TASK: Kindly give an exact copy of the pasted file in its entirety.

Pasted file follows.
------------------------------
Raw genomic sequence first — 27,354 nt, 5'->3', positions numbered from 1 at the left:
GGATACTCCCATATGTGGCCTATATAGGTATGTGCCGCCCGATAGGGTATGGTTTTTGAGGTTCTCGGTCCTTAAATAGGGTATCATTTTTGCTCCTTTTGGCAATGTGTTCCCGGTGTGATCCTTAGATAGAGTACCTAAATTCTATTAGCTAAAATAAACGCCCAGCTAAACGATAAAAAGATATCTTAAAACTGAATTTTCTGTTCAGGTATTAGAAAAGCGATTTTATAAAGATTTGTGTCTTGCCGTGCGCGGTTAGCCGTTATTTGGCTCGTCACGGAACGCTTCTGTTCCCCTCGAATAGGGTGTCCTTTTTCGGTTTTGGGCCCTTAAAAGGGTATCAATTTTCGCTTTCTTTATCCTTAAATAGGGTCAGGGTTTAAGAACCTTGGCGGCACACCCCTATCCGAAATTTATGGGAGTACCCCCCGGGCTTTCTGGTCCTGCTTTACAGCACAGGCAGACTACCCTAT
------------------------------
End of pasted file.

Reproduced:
Raw genomic sequence first — 27,354 nt, 5'->3', positions numbered from 1 at the left:
GGATACTCCCATATGTGGCCTATATAGGTATGTGCCGCCCGATAGGGTATGGTTTTTGAGGTTCTCGGTCCTTAAATAGGGTATCATTTTTGCTCCTTTTGGCAATGTGTTCCCGGTGTGATCCTTAGATAGAGTACCTAAATTCTATTAGCTAAAATAAACGCCCAGCTAAACGATAAAAAGATATCTTAAAACTGAATTTTCTGTTCAGGTATTAGAAAAGCGATTTTATAAAGATTTGTGTCTTGCCGTGCGCGGTTAGCCGTTATTTGGCTCGTCACGGAACGCTTCTGTTCCCCTCGAATAGGGTGTCCTTTTTCGGTTTTGGGCCCTTAAAAGGGTATCAATTTTCGCTTTCTTTATCCTTAAATAGGGTCAGGGTTTAAGAACCTTGGCGGCACACCCCTATCCGAAATTTATGGGAGTACCCCCCGGGCTTTCTGGTCCTGCTTTACAGCACAGGCAGACTACCCTAT